Ex-ambassador to Russia calls on White House to denounce 'ridiculous' request from Putin to question him

Ex-ambassador to Russia calls on White House to denounce 'ridiculous' request from Putin to question him
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Former U.S. ambassador to Russia Michael McFaul demanded the White House reject the possibility of allowing Russian investigators to question him or other Americans.

White House press secretary Sarah Huckabee Sanders said during Wednesday's press briefing that President TrumpDonald John TrumpLiz Cheney: 'Send her back' chant 'inappropriate' but not about race, gender Booker: Trump is 'worse than a racist' Top Democrat insists country hasn't moved on from Mueller MORE did not dismiss the possibility and that he would “meet with his team” about it.

Russian President Vladimir Putin said during a joint press conference with Trump that he would let special counsel Robert MuellerRobert (Bob) Swan MuellerTop Republican considered Mueller subpoena to box in Democrats Kamala Harris says her Justice Dept would have 'no choice' but to prosecute Trump for obstruction Dem committees win new powers to investigate Trump MORE attend the interrogation of 12 Russian intelligence officers charged with interfering in the U.S. election, if Russian investigators were permitted to interrogate people “who have something to do with illegal actions on the territory of Russia.”

Russian media later reported that the Russian prosecutor general’s office wants to question McFaul and others as part of Russia's investigation into American financier Bill Browder. 

“I hope the White House corrects the record and denounces in categorical terms this ridiculous request from Putin,” McFaul tweeted Wednesday. “Not doing so creates moral equivalency between a [legitimate] US indictment of Russian intelligence officers and a crazy, completely fabricated story invented by Putin."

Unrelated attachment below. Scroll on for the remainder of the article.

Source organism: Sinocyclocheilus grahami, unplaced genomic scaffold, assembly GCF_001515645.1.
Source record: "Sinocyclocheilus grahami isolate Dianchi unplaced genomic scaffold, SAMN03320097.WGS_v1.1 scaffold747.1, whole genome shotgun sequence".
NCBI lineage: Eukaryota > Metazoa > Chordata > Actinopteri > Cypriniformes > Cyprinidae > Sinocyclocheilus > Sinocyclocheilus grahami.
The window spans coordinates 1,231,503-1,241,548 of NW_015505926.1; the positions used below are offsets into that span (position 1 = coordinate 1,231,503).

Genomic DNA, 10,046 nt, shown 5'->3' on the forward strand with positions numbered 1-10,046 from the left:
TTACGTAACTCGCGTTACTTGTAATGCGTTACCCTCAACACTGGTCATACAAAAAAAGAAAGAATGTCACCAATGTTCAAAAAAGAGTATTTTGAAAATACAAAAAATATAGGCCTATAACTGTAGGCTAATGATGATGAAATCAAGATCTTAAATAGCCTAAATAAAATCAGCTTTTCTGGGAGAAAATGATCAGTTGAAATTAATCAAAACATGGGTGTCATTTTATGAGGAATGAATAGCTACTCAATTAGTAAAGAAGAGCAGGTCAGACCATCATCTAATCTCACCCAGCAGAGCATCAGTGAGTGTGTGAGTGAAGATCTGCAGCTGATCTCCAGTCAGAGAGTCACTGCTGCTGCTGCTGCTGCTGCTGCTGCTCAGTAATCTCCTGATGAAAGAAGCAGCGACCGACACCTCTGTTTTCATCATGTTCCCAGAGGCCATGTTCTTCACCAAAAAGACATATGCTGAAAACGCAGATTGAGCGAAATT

Browder lobbied on behalf of the Magnitsky Act, which allows the U.S. government to freeze the assets and revoke visas of Russians suspected of human rights abuses.

Browder’s attorney Sergei Magnitsky, the law’s namesake, died under mysterious circumstances while imprisoned in Russia.

Russia also reportedly wants to interview Christopher Steele, the author of the dossier that includes salacious claims about Trump’s alleged links to Russia.

In Monday’s press conference, Putin, without evidence, accused Browder of illegally funneling money out of Russia and into Hillary ClintonHillary Diane Rodham ClintonGeorge Takei: US has hit a new low under Trump Democrats slam Puerto Rico governor over 'shameful' comments, back protesters Matt Gaetz ahead of Mueller hearing: 'We are going to reelect the president' MORE’s presidential campaign.


Browder's U.S. visa was revoked, then restored, last fall. The action was a result of Moscow adding Browder's name to an Interpol list of criminal fugitives, according to The New York Times

In a series of tweets late Tuesday night, McFaul expressed concern that Trump may have agreed to Putin’s proposal, and called on reporters to ask Huckabee Sanders about it during Wednesday’s press briefing.

“Hey WH press Corps, can you confirm tomorrow with [Sanders] that Putin discussed me personally in his one on one with Trump?” he tweeted. “Did he suggest that I was part of some alleged money laundering scheme? And did Trump push back on this completely invented , whacko idea?”

-Updated 6:30 p.m.